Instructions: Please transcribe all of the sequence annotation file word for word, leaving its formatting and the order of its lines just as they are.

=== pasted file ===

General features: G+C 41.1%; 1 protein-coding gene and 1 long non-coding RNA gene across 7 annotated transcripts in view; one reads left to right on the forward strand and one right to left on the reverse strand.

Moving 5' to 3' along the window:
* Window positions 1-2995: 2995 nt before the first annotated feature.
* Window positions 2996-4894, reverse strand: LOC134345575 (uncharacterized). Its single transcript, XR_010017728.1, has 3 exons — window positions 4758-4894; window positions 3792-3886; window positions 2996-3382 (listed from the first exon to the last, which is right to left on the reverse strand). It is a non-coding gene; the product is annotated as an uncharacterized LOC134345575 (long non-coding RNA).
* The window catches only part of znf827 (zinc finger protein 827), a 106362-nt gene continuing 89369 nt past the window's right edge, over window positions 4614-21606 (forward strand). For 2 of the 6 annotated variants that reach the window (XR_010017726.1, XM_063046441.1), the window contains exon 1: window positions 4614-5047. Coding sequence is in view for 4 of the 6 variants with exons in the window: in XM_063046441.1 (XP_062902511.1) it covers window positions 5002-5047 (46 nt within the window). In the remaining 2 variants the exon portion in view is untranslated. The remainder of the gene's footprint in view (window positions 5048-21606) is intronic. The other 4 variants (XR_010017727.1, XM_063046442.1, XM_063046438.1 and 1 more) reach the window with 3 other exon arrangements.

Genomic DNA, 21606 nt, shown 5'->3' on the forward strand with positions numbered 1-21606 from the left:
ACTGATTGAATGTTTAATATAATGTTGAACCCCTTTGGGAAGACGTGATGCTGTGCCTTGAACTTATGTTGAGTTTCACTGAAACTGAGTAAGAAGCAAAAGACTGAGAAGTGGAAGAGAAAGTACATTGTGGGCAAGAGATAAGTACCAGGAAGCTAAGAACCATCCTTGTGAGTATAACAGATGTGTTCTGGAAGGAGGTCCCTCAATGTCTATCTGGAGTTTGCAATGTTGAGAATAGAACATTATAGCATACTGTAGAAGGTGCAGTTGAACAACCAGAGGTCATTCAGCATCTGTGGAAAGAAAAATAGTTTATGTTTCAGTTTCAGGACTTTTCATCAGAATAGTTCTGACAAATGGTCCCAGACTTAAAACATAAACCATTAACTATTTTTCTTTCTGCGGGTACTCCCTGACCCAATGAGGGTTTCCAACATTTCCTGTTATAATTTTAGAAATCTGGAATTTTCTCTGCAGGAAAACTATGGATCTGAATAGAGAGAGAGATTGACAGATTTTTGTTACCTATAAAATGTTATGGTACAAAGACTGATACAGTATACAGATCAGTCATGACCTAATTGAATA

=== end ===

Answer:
General features: G+C 41.1%; 1 protein-coding gene and 1 long non-coding RNA gene across 7 annotated transcripts in view; one reads left to right on the forward strand and one right to left on the reverse strand.

Moving 5' to 3' along the window:
* Window positions 1-2995: 2995 nt before the first annotated feature.
* Window positions 2996-4894, reverse strand: LOC134345575 (uncharacterized). Its single transcript, XR_010017728.1, has 3 exons — window positions 4758-4894; window positions 3792-3886; window positions 2996-3382 (listed from the first exon to the last, which is right to left on the reverse strand). It is a non-coding gene; the product is annotated as an uncharacterized LOC134345575 (long non-coding RNA).
* The window catches only part of znf827 (zinc finger protein 827), a 106362-nt gene continuing 89369 nt past the window's right edge, over window positions 4614-21606 (forward strand). For 2 of the 6 annotated variants that reach the window (XR_010017726.1, XM_063046441.1), the window contains exon 1: window positions 4614-5047. Coding sequence is in view for 4 of the 6 variants with exons in the window: in XM_063046441.1 (XP_062902511.1) it covers window positions 5002-5047 (46 nt within the window). In the remaining 2 variants the exon portion in view is untranslated. The remainder of the gene's footprint in view (window positions 5048-21606) is intronic. The other 4 variants (XR_010017727.1, XM_063046442.1, XM_063046438.1 and 1 more) reach the window with 3 other exon arrangements.

Genomic DNA, 21606 nt, shown 5'->3' on the forward strand with positions numbered 1-21606 from the left:
ACTGATTGAATGTTTAATATAATGTTGAACCCCTTTGGGAAGACGTGATGCTGTGCCTTGAACTTATGTTGAGTTTCACTGAAACTGAGTAAGAAGCAAAAGACTGAGAAGTGGAAGAGAAAGTACATTGTGGGCAAGAGATAAGTACCAGGAAGCTAAGAACCATCCTTGTGAGTATAACAGATGTGTTCTGGAAGGAGGTCCCTCAATGTCTATCTGGAGTTTGCAATGTTGAGAATAGAACATTATAGCATACTGTAGAAGGTGCAGTTGAACAACCAGAGGTCATTCAGCATCTGTGGAAAGAAAAATAGTTTATGTTTCAGTTTCAGGACTTTTCATCAGAATAGTTCTGACAAATGGTCCCAGACTTAAAACATAAACCATTAACTATTTTTCTTTCTGCGGGTACTCCCTGACCCAATGAGGGTTTCCAACATTTCCTGTTATAATTTTAGAAATCTGGAATTTTCTCTGCAGGAAAACTATGGATCTGAATAGAGAGAGAGATTGACAGATTTTTGTTACCTATAAAATGTTATGGTACAAAGACTGATACAGTATACAGATCAGTCATGACCTAATTGAATA